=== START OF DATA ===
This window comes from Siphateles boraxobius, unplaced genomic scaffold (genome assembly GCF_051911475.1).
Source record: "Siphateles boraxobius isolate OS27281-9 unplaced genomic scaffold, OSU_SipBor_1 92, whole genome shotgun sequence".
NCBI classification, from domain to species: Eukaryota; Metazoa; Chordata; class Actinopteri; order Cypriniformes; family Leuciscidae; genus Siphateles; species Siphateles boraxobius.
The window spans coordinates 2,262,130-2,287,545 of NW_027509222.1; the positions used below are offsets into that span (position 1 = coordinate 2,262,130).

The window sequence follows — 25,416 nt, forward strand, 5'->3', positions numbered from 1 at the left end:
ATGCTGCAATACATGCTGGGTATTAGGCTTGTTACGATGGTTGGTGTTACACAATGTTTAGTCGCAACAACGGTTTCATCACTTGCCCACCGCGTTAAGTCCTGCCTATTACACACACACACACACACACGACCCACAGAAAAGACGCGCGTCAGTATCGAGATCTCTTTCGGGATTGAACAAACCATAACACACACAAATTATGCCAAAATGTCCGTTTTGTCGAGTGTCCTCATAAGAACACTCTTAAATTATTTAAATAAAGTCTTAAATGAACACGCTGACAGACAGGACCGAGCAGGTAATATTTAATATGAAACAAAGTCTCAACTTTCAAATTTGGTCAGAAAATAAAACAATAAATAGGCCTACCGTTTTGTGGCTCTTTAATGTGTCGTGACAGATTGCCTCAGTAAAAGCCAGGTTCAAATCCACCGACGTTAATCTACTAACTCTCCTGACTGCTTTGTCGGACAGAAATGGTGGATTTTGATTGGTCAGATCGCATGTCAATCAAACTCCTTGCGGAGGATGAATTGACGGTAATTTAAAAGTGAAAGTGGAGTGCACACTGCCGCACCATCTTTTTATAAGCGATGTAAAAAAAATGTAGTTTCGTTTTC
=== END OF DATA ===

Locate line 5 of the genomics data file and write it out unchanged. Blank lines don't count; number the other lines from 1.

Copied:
The window sequence follows — 25,416 nt, forward strand, 5'->3', positions numbered from 1 at the left end: